What’s your favorite food to put mustard on?

Mustard Girl mustards are quite universal with any food — including chocolate. I especially love it on brats, hotdogs, brat pizza (I have a delicious recipe for one using my Stoneground Deli), fried egg sandwiches, deli meats, wild game, salmon, chicken, deviled eggs, potato salad, and, of course cheesecurds.

Have you had to do things differently with your business in this economy? Or is mustard recession-proof?

Unfortunately, no business is recession proof, but having faith in your seed is! That is my mantra — to never give up. No matter how hard and gray and stormy life appears, just sail on through to the rainbows on the other side. After teaching myself how to juggle for the first time, a moment of clarity came to me — anyone can be a rock star. But it is how they juggle their rocks underneath the stars that make them one. Success comes from hard work, discipline, tenacity, resilience, and determination. It certainly isn’t given to you on a hot dog, that’s for sure. From a business standpoint, I had a vision in something that is a constant — a commodity everyone eats. And because everyone has to eat, why not make that experience even more deliciously divine!That vision has really helped me on my path. After evolving the mustard farmer’s recipe, and putting my love into creating my own mustards after many hours in the kitchen, I went on to create a savory, affordable, gourmet mustard that is a classic. It’s one that will never go out of style and leave you with a smile. I felt very blessed to happen to fall into a delightful recipe for success.Here’s a little path I follow to keep strong for Mustard Girl:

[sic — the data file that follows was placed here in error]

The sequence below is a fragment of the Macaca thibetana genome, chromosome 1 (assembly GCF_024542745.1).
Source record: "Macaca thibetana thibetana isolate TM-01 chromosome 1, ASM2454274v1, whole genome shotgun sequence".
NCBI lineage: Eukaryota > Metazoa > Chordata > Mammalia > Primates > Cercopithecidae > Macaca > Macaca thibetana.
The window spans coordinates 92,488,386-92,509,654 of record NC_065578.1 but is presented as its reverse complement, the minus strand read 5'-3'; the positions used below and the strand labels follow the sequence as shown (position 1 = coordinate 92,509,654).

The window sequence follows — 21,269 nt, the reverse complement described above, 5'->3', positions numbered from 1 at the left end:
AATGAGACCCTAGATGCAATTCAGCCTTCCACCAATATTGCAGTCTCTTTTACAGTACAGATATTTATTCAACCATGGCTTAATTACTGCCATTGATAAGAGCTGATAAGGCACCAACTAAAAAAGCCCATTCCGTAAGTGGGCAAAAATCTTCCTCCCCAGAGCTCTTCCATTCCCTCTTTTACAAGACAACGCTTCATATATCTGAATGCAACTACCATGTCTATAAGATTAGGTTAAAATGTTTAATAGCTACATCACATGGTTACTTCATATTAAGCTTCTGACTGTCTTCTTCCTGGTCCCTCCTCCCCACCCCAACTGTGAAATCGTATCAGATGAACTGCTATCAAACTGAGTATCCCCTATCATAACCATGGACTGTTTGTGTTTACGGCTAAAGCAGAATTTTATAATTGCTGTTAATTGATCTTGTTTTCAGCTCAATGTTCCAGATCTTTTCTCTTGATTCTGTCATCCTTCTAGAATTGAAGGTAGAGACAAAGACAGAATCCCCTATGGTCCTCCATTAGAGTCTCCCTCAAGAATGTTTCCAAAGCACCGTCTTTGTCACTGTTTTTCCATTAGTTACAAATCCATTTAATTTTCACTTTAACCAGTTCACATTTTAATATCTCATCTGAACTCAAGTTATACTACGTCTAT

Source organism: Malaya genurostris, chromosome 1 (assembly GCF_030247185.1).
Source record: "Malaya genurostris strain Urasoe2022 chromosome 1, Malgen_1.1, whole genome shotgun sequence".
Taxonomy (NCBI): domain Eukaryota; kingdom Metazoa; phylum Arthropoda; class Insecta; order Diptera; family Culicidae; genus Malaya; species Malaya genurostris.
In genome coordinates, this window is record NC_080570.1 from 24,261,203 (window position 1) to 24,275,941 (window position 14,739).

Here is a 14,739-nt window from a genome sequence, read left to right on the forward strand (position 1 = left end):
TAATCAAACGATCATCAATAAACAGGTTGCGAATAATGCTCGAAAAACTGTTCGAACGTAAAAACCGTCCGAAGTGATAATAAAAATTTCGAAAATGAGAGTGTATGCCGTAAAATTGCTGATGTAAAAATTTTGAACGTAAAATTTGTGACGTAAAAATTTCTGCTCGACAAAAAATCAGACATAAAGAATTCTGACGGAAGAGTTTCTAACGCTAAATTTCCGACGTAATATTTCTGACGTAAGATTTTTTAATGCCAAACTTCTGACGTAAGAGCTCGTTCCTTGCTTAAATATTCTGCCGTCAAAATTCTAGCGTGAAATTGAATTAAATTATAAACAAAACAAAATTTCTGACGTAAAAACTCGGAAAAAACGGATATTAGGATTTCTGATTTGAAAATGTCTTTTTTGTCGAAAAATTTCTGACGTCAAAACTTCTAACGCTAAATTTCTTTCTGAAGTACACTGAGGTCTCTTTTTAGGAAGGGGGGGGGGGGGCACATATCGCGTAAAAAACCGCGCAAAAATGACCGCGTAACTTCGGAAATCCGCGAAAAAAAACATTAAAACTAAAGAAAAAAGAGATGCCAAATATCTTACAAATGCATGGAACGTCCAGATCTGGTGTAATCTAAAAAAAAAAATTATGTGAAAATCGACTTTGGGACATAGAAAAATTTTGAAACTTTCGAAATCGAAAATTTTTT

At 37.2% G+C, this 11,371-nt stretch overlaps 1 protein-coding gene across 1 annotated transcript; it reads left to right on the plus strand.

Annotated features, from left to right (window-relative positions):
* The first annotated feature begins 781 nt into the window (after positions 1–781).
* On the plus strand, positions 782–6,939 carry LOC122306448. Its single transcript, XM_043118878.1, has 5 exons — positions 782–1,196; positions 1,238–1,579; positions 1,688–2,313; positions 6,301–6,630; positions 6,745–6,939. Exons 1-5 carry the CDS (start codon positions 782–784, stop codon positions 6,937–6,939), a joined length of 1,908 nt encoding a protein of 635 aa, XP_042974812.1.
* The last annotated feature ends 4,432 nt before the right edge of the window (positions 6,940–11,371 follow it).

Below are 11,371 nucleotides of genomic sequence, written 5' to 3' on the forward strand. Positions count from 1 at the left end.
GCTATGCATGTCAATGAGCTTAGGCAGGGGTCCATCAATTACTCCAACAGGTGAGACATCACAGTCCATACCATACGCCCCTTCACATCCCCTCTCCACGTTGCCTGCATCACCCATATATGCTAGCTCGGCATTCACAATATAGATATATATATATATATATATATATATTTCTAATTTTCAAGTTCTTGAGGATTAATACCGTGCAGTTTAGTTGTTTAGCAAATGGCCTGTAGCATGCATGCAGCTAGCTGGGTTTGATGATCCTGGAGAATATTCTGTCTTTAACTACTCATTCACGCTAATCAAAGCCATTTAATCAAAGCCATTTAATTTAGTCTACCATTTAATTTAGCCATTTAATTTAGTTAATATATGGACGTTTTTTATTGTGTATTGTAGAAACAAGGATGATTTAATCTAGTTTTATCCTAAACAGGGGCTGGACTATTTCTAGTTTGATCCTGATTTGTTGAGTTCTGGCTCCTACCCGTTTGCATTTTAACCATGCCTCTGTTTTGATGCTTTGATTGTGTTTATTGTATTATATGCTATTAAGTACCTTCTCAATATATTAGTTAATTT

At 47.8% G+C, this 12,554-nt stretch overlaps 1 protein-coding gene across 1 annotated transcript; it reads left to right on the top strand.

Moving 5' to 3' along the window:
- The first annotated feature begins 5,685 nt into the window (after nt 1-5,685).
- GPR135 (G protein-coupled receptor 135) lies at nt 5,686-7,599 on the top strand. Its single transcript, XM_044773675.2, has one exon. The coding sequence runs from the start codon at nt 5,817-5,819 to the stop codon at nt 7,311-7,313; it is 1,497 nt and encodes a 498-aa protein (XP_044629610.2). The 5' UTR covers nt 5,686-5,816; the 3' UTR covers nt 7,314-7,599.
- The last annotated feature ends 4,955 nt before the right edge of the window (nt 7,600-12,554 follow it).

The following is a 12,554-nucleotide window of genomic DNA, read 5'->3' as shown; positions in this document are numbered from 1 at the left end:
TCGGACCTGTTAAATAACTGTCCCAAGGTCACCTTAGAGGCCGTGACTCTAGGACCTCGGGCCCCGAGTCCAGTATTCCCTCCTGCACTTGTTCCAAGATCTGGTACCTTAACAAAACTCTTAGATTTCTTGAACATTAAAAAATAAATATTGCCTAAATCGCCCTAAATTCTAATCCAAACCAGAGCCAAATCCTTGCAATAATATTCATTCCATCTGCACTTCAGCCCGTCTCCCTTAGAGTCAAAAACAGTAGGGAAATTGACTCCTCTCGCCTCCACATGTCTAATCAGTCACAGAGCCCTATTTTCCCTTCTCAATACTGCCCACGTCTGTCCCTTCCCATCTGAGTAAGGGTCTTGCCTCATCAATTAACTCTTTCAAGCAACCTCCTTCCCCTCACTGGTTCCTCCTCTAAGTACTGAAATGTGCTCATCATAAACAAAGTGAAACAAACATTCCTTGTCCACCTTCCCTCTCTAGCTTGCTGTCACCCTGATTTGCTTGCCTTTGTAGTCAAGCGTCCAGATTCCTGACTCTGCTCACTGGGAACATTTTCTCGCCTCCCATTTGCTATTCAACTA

Mustard seed — believe in your seed
Understand yourself and your product
Success: aim for it and keep your eye on the prize
Tenacity: don’t give up work hard
Aspire to be best in your field
Resilience: don’t let the bad guys get you down — bounce back
Determination to move forward and be successful

Gratitude and respect for others around you that have helped you